MOVIE LEG­END

Daily Mirror - - NEWS - BY EMILY RETTER

It’s been more than five decades since he twirled his chim­ney sweep’s brush, looped arms with Julie An­drews, and daz­zled us with that megawatt smile – and du­bi­ous cock­ney ac­cent.

Now, at the ripe old age of 90, Dick Van Dyke is as chirpy as ever. And he is more than happy to dis­cuss the ac­cent he’s been gen­tly mocked for ever since his turn in the 1964 clas­sic Mary Pop­pins.

Dick ex­plains that his voice coach wasn’t even English, never mind be­ing from East Lon­don. He says: “They only sent a coach to me once for that ac­cent.

“And he was an Ir­ish­man – his cock­ney ac­cent was not much bet­ter than mine.”

Dick be­came a house­hold name in the 1960s af­ter his star­ring roles in Mary Pop­pins and Chitty Chitty Bang Bang.

And he’s still go­ing strong. When I call him at his LA home, it’s 10am. He’s been up since six and has al­ready spent an hour in the gym. Even his wife Ar­lene Sil­ver – his “child bride” who, at 44, is 46 years his ju­nior and one of the “se­crets” to his con­tin­ued good health – is not yet awake.

He says: “I get up on the right side of the bed, but my wife isn’t a morn­ing per­son – I talk to her at 10pm!”

He seems ir­re­press­ibly chip­per, but there is one per­son who can dampen Dick’s spir­its – Don­ald Trump.

“He is scar­ing me to death,” he says of the Repub­li­can US pres­i­den­tial nom­i­nee.

“Why don’t peo­ple see through him? He has a fol­low­ing of mil­lions of peo­ple.

He re­minds me of Mus­solini back in the 1940s. The other day he said, ‘I am the only one who can save you.’ That’s the line of a dic­ta­tor or a tyrant. Not a demo­cratic politi­cian. He re­ally has got me so scared,” says Dick.

“About 30 well-known psy­chi­a­trists came out and said, ‘This man is nar­cis­sis­tic and has delu­sions of grandeur.’

“They don’t think he’s fit – I don’t think he’s fit to be a leader of any­thing, re­ally.”

And Dick’s opin­ion of the pres­i­den­tial can­di­date hasn’t changed much since he first met the ty­coon, as a much younger man at a beach party in Mal­ibu, Cal­i­for­nia.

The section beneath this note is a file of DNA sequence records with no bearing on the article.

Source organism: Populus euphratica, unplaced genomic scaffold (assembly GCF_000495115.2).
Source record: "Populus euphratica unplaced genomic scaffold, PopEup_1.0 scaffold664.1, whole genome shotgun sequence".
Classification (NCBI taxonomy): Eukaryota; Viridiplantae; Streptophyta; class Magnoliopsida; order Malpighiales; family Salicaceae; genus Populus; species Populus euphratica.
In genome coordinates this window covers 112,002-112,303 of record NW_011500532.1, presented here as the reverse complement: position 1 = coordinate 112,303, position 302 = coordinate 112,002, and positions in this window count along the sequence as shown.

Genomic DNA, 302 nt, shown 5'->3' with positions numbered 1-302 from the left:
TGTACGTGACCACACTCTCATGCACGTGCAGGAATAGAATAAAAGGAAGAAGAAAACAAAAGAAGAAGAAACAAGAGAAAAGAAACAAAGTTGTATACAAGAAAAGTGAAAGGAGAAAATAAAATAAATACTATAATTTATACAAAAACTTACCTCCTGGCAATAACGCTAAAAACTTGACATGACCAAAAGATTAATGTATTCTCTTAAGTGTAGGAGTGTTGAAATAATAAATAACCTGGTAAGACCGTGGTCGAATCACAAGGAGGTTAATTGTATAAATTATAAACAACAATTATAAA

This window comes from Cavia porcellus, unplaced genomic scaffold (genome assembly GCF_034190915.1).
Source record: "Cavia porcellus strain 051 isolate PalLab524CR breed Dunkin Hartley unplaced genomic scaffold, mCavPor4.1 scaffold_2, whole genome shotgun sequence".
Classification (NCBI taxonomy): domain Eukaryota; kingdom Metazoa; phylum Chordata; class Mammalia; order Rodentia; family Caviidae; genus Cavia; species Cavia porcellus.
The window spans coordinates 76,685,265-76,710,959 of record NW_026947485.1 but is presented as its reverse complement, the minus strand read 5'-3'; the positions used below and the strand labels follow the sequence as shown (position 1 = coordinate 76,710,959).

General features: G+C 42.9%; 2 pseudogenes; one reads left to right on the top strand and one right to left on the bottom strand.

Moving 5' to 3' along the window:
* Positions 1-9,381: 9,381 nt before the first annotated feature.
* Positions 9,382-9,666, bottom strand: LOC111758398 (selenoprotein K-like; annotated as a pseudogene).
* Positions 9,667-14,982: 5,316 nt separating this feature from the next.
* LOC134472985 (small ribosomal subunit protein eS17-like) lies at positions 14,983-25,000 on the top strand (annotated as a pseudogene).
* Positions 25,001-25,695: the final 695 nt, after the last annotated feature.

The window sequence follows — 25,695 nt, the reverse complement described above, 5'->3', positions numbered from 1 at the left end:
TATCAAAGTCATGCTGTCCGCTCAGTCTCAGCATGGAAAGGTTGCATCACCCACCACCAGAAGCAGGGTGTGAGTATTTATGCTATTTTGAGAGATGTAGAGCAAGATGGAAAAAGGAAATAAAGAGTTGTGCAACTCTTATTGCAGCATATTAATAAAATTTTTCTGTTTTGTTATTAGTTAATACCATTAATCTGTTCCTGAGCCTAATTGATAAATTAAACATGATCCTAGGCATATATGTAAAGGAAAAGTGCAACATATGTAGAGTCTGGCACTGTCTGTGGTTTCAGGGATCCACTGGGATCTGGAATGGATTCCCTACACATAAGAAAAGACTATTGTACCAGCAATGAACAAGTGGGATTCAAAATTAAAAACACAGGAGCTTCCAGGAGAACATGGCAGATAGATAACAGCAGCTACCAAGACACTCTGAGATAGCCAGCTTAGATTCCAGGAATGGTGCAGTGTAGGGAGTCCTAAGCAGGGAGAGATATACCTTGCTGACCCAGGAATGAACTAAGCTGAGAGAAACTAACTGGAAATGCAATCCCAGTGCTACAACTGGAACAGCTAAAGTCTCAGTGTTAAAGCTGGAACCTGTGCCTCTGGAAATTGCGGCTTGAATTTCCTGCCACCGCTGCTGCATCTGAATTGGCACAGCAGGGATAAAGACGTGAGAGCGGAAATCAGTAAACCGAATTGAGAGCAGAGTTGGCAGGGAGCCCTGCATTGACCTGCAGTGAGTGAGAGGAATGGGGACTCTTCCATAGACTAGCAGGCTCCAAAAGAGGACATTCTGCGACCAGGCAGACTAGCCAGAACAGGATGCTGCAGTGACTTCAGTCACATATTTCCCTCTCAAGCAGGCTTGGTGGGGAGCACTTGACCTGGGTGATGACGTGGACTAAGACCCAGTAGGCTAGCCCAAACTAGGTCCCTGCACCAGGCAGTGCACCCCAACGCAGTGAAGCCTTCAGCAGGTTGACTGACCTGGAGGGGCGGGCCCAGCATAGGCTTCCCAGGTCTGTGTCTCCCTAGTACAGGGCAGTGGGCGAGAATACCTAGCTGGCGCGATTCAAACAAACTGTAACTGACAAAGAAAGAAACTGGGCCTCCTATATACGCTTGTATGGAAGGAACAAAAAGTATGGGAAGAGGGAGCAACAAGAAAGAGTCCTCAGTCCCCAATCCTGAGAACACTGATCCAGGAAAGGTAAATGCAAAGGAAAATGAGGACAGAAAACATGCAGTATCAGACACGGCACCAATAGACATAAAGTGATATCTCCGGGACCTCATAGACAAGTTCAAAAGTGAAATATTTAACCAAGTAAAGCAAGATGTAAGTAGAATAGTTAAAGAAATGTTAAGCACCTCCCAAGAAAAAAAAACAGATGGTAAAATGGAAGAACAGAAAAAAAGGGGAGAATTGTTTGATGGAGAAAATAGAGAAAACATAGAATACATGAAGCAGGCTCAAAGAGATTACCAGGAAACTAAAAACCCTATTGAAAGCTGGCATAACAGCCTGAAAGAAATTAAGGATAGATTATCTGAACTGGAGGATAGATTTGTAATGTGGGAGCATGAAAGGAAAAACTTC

He says: “He had a shirt opened down to the waist with a bunch of chains on. I kind of passed judg­ment on him then. I don’t think he knew who I was.”

His laugh is in­fec­tious, and Dick, an Amer­i­can ac­tor and all-round en­ter­tainer who grew up in Illi­nois, has made a ca­reer out of mak­ing peo­ple gig­gle.

Orig­i­nally a ra­dio DJ, he be­gan tour­ing as part of a com­edy duo be­fore mak­ing his Broad­way de­but and fi­nally be­com­ing a house­hold name with The Dick Van Dyke show in the 1960s. Now he’s a nona­ge­nar­ian he has lost none of his zest for life.

“I’m still singing and danc­ing,” he says. “I go to the gym in the morn­ing and try and get in the pool three days a week.” He knows he’s lucky to still be so ac­tive.

“I do strug­gle with arthri­tis. I was do­ing Chitty Bang Bang and I pulled a mus­cle in my leg do­ing a dance num­ber.

“The doc­tor said from the X-ray I was rid­dled from head to foot with arthri­tis – and pre­dicted I’d be in a walker within five to seven years. But I’m still danc­ing!”

The only ill health he’s suf­fered was a bout of pneu­mo­nia in Van­cou­ver two years ago when he was film­ing the com­edy Night at the Mu­seum: Se­cret of the Tomb with Ben Stiller.

He says: “I was struck with pneu­mo­nia and my lung col­lapsed. They told me I might have breath­ing prob­lems but I don’t have any. I’m very lucky.”

De­spite re­main­ing healthy as he grows

COCK-ER-NEY CHAP Dick with Julie An­drews in the 1964 hit Mary Pop­pins TV SHOW With co-star Mary Tyler Moore CHITTY CHITTY BANG BANG As Pro­fes­sor Potts with ac­tress Sally Ann Howes

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